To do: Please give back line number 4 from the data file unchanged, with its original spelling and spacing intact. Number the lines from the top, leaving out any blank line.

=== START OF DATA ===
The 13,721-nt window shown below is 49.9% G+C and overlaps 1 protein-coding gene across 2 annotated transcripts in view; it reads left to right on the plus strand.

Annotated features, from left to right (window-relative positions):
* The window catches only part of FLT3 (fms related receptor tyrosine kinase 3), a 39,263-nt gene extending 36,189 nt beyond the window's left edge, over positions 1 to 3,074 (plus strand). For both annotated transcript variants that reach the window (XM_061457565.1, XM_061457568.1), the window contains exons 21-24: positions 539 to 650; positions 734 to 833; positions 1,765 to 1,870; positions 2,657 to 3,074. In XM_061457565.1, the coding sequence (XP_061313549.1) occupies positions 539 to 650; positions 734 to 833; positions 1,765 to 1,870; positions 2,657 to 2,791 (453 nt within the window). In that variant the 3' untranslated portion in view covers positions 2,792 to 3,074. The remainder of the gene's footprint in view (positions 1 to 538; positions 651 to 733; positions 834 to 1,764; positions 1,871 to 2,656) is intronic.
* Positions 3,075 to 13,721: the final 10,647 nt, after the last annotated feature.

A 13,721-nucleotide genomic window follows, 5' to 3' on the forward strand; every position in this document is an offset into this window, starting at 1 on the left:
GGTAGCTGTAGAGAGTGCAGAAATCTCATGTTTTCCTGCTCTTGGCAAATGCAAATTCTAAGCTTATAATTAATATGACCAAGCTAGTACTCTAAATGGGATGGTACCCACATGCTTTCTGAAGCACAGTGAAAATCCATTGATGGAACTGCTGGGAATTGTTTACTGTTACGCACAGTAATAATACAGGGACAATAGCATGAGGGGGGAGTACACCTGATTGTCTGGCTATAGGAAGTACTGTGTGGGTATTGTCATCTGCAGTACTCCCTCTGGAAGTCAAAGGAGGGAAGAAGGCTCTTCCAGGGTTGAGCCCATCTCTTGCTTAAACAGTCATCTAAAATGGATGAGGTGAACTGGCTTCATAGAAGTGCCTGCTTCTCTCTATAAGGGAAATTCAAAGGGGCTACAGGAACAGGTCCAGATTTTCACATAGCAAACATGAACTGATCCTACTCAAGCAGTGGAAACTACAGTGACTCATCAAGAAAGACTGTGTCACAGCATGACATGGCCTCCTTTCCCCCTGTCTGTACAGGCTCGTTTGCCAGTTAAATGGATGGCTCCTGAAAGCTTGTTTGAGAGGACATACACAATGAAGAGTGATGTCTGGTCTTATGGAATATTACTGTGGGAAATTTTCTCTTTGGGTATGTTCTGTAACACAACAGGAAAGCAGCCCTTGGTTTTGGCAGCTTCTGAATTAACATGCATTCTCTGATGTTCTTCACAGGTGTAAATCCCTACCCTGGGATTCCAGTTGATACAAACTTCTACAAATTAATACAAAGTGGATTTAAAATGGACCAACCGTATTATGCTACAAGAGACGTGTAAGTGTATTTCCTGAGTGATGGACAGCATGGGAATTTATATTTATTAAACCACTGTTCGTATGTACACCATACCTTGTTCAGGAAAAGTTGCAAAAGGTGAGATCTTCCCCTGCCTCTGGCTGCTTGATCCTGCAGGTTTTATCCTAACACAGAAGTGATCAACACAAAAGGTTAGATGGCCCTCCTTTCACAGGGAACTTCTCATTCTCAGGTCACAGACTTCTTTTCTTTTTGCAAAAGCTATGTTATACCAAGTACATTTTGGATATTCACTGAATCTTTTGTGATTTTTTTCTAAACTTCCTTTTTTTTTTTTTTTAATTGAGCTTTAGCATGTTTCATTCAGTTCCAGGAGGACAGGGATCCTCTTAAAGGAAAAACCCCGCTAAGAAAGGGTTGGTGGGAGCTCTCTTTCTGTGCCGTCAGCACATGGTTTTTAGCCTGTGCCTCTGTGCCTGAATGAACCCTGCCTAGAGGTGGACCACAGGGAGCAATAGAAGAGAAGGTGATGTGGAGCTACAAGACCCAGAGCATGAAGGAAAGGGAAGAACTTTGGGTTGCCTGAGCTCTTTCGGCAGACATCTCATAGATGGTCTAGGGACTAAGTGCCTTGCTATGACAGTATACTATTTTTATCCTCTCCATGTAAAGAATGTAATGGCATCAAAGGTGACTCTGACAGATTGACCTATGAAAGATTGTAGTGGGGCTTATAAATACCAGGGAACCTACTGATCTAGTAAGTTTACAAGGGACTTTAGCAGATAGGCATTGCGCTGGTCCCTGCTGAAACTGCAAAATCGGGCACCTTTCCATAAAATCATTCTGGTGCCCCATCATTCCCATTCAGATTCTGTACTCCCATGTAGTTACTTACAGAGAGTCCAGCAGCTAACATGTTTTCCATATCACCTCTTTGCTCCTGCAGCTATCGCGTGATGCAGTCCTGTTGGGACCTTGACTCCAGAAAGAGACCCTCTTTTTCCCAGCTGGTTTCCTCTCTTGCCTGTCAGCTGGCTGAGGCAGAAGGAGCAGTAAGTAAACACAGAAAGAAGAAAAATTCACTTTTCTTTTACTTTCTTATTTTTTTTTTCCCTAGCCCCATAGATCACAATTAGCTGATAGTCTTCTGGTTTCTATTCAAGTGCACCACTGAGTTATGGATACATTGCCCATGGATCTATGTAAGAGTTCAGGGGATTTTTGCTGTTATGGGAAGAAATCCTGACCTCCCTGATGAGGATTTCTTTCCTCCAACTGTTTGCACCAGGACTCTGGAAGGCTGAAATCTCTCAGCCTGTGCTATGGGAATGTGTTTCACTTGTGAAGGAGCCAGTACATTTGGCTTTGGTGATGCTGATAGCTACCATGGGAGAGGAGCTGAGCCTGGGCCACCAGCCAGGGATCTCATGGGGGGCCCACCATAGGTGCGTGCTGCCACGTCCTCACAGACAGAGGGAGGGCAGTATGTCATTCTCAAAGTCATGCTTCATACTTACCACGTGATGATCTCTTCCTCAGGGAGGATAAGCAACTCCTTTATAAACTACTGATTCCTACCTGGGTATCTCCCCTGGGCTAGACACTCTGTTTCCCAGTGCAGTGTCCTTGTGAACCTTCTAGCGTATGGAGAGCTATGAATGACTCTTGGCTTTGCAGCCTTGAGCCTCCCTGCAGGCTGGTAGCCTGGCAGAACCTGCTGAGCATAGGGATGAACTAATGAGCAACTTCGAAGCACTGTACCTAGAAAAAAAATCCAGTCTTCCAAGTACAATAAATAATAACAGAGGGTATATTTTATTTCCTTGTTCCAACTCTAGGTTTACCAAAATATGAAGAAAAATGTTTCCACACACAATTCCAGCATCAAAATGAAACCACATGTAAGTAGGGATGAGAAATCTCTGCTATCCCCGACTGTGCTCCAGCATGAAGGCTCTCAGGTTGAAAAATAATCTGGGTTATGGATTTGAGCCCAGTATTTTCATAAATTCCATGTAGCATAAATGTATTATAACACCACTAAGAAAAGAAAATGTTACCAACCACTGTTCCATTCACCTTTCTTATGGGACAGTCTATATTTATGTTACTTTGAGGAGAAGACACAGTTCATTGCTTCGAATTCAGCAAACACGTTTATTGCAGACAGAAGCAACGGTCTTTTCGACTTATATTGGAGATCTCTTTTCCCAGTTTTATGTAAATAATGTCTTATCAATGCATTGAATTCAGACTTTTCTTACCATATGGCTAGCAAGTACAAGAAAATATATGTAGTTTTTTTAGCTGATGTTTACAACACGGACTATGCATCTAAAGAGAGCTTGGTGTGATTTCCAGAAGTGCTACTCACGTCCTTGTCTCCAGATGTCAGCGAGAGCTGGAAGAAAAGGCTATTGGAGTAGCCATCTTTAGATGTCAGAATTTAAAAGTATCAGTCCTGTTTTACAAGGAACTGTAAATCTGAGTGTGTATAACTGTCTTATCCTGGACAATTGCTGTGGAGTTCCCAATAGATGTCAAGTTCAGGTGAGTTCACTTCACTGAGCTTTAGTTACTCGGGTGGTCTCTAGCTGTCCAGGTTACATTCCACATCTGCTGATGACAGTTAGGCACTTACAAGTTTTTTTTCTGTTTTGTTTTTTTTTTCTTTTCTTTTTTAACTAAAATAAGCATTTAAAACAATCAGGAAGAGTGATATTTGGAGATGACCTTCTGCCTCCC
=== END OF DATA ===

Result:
* Positions 3,075 to 13,721: the final 10,647 nt, after the last annotated feature.